I was impressed by the creative design of the play as much as the story being told. In theatres today, hi-tech equipment is used to create seamless transitions between scenes. There is none of this in William Wordsworth. Instead, beautiful string music plays in the background whilst the cast sway to and fro to put furniture and movable walls in their rightful places for the next scene. It adds to the authenticity of the play; the audience is kept within 1812, not transported back to 2017 for a couple of minutes whilst the backstage team do scene changes. The subtle shifts in lighting also effectively capture the many ups and downs in William’s life.
General - Pierpan
I was left confused about a couple of things. Firstly, the play is set in the middle of William’s life, before which many key events had occurred, such as the tragic death of his brother, John, in 1805. Yet unless the audience has a prior understanding of the famous poet, I fear that they will sometimes be confused about what they are seeing on stage. Background information about William’s earlier life at the beginning of the play could resolve this issue.
 
Secondly, where is Mary Wordsworth? The reason for her absence is not made clear to the audience. Also, only one of William’s five children appears in the play. This and Mary’s absence made it difficult for me to imagine how the Wordsworth household fitted together and how challenging it was to live in the cramped rectory. But these minor issues did not spoil my enjoyment of William Wordsworth.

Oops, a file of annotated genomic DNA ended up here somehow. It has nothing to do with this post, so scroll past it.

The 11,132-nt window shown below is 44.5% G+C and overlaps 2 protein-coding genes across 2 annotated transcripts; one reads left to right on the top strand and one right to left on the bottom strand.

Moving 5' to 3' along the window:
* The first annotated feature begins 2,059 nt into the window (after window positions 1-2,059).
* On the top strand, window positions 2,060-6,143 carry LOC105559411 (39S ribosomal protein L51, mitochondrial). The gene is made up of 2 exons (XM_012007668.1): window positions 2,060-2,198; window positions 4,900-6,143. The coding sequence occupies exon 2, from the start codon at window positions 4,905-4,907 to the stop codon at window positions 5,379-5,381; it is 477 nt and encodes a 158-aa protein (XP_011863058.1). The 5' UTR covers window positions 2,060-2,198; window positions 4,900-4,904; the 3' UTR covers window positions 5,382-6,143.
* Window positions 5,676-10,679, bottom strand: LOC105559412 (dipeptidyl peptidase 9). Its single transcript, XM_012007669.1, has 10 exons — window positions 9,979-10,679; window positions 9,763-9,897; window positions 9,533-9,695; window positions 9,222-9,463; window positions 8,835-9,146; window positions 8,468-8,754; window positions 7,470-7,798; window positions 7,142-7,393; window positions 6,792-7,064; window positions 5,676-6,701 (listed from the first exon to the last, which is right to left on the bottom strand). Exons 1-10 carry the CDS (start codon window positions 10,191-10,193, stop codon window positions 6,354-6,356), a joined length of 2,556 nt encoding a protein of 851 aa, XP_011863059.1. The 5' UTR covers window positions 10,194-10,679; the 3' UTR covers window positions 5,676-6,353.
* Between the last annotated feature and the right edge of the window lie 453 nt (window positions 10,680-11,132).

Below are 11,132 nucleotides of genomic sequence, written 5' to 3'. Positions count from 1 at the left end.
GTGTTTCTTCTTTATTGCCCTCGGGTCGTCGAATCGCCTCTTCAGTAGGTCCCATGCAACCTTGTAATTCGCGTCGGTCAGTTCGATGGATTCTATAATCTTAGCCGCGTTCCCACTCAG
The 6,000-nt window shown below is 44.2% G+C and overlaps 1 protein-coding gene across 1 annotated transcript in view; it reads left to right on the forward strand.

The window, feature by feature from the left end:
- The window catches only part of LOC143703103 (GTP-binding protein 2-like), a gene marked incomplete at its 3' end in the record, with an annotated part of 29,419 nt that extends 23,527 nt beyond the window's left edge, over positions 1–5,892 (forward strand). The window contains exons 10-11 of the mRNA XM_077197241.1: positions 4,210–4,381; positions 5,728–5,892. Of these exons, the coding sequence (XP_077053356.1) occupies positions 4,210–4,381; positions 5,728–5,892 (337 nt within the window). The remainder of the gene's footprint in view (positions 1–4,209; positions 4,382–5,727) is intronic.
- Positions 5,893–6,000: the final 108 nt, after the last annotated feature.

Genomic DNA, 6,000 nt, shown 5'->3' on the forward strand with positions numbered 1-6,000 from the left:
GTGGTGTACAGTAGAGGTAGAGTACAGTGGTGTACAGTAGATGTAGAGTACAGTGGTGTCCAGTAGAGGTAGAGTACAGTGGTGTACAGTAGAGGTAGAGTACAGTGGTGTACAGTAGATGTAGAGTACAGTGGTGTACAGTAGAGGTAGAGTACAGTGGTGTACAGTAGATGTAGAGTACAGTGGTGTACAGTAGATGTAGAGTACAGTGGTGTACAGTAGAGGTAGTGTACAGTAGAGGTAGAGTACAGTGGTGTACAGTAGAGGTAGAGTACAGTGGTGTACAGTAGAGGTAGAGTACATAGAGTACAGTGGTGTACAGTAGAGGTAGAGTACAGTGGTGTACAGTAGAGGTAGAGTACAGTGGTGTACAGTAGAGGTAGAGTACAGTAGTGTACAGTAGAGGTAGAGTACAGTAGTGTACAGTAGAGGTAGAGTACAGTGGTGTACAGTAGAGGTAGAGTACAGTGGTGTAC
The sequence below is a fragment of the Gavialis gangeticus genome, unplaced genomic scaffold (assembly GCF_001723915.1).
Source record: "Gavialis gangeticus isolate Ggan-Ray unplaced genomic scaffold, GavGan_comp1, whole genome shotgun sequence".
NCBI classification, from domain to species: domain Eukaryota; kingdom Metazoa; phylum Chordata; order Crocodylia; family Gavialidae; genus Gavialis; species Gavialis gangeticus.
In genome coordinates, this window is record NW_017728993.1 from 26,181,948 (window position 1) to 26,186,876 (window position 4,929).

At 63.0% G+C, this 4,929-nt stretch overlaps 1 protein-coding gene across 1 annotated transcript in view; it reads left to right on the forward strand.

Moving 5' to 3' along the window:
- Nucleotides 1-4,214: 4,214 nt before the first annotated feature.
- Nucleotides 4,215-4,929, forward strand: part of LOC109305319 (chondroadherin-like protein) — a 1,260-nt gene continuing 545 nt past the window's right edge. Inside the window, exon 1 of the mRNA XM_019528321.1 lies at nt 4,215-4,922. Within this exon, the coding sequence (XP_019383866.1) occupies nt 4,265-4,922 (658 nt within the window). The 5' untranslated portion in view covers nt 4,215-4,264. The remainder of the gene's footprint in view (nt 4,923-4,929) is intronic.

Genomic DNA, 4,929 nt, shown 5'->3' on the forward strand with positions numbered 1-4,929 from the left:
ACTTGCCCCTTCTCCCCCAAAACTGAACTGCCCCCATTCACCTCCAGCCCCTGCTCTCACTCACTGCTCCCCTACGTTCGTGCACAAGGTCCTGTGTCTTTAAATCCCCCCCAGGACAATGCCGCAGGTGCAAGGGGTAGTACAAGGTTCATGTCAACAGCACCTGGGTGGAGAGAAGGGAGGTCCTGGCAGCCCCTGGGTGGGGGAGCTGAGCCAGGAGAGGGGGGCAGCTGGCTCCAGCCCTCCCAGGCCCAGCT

I and fellow trainees got the chance to meet the cast after the play. It was a pleasure to talk to Emma about how she developed Dorothy’s character. Despite the stress of opening night, the cast took the time to ask about our work at the Trust and to share some behind-the-scenes secrets!
 
William Wordsworth is a beautifully-crafted play which sheds light on a lesser-known story of William’s life when he struggled to balance his poetic ambitions with his family responsibilities. It is an effective reminder that success did not come easily to many of our revered literary figures and that they were not flawless; they were only human, just like us.
 
William Wordsworth is showing at Theatre by the Lake, Keswick, until Saturday 22 April 2017.
Wordsworth play banner
Katherine Robson is a Collections Trainee at the Wordsworth Trust. Katherine helps to record and care for the Trust’s collection, develop Katherine Robsonexhibitions and works with researchers. She also delivers guided tours of Dove Cottage, welcomes visitors to the Wordsworth Museum and sells tickets and merchandise in the Trust’s shop. Her traineeship is funded by Arts Council England.
 

19.09.2018

Keats’ ‘To Autumn’: Turning a corner

by Ian Reynolds   From the exceedingly good cakes of Mr Kipling in nineteen-seventies TV commercials, to supermarket adverts in more recent times, and most often without even a passing nod to Keats, copywriters have borrowed heavily from what many consider to be the poet’s great last ode – ‘To Autumn’.     The changing […]

Read More
30.08.2018

Re-evaluating negative criticism of ‘Endymion’

by Wendy Shreve   Two hundred years ago, John Gibson Lockhart, in Blackwood’s Edinburgh Magazine, reviled John Keats’s ‘Endymion’ thus: As for Mr. Keats’s ‘Endymion’, it has just as much to do with Greece as it has with ‘old Tartary the fierce’; no man, whose mind has ever been imbued with the smallest knowledge or […]

Read More
28.07.2018

At home with the Wordsworths

by Pete May   It’s hard to enter the vale of Grasmere and not think of William Wordsworth. The village is dominated as much by the poet as by the contours of the Lakeland mountains. His old homes of Dove Cottage and Rydal Mount have long been open to the public, but they now have […]

Read More
23.07.2018

Film reviews: Mary Shelley, directed by Haifaa Al-Mansour

by Michael Johnstone   A chief aim of Haifaa Al-Mansour’s Mary Shelley is established in the film’s opening shot: a young Mary Godwin sits on the ground against the gravestone of her mother Mary Wollstonecraft, reading a Gothic novel. From there, we will learn that Mary looks like her mother, that William Godwin taught his […]

Read More
15.07.2018

The enigma of Coleridge